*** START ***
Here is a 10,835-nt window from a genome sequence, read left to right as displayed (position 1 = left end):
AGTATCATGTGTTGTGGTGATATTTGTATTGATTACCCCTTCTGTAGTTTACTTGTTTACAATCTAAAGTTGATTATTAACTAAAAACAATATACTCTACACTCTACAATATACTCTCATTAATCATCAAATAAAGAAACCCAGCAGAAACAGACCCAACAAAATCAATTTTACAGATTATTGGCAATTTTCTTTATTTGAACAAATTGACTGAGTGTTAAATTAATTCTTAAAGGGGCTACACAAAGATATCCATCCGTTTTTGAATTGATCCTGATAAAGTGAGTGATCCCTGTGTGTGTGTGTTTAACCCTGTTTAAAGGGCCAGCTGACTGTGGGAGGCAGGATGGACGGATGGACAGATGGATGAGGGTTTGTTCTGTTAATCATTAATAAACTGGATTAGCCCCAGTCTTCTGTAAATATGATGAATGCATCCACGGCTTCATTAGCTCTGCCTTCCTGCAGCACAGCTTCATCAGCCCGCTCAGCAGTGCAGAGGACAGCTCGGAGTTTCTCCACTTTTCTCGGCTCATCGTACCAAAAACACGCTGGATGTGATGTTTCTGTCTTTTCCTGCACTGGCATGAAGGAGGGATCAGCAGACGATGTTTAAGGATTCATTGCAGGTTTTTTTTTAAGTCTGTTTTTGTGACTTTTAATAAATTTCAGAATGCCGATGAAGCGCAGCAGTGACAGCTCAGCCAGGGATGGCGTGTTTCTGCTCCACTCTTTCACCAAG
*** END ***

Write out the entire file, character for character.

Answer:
Here is a 10,835-nt window from a genome sequence, read left to right as displayed (position 1 = left end):
AGTATCATGTGTTGTGGTGATATTTGTATTGATTACCCCTTCTGTAGTTTACTTGTTTACAATCTAAAGTTGATTATTAACTAAAAACAATATACTCTACACTCTACAATATACTCTCATTAATCATCAAATAAAGAAACCCAGCAGAAACAGACCCAACAAAATCAATTTTACAGATTATTGGCAATTTTCTTTATTTGAACAAATTGACTGAGTGTTAAATTAATTCTTAAAGGGGCTACACAAAGATATCCATCCGTTTTTGAATTGATCCTGATAAAGTGAGTGATCCCTGTGTGTGTGTGTTTAACCCTGTTTAAAGGGCCAGCTGACTGTGGGAGGCAGGATGGACGGATGGACAGATGGATGAGGGTTTGTTCTGTTAATCATTAATAAACTGGATTAGCCCCAGTCTTCTGTAAATATGATGAATGCATCCACGGCTTCATTAGCTCTGCCTTCCTGCAGCACAGCTTCATCAGCCCGCTCAGCAGTGCAGAGGACAGCTCGGAGTTTCTCCACTTTTCTCGGCTCATCGTACCAAAAACACGCTGGATGTGATGTTTCTGTCTTTTCCTGCACTGGCATGAAGGAGGGATCAGCAGACGATGTTTAAGGATTCATTGCAGGTTTTTTTTTAAGTCTGTTTTTGTGACTTTTAATAAATTTCAGAATGCCGATGAAGCGCAGCAGTGACAGCTCAGCCAGGGATGGCGTGTTTCTGCTCCACTCTTTCACCAAG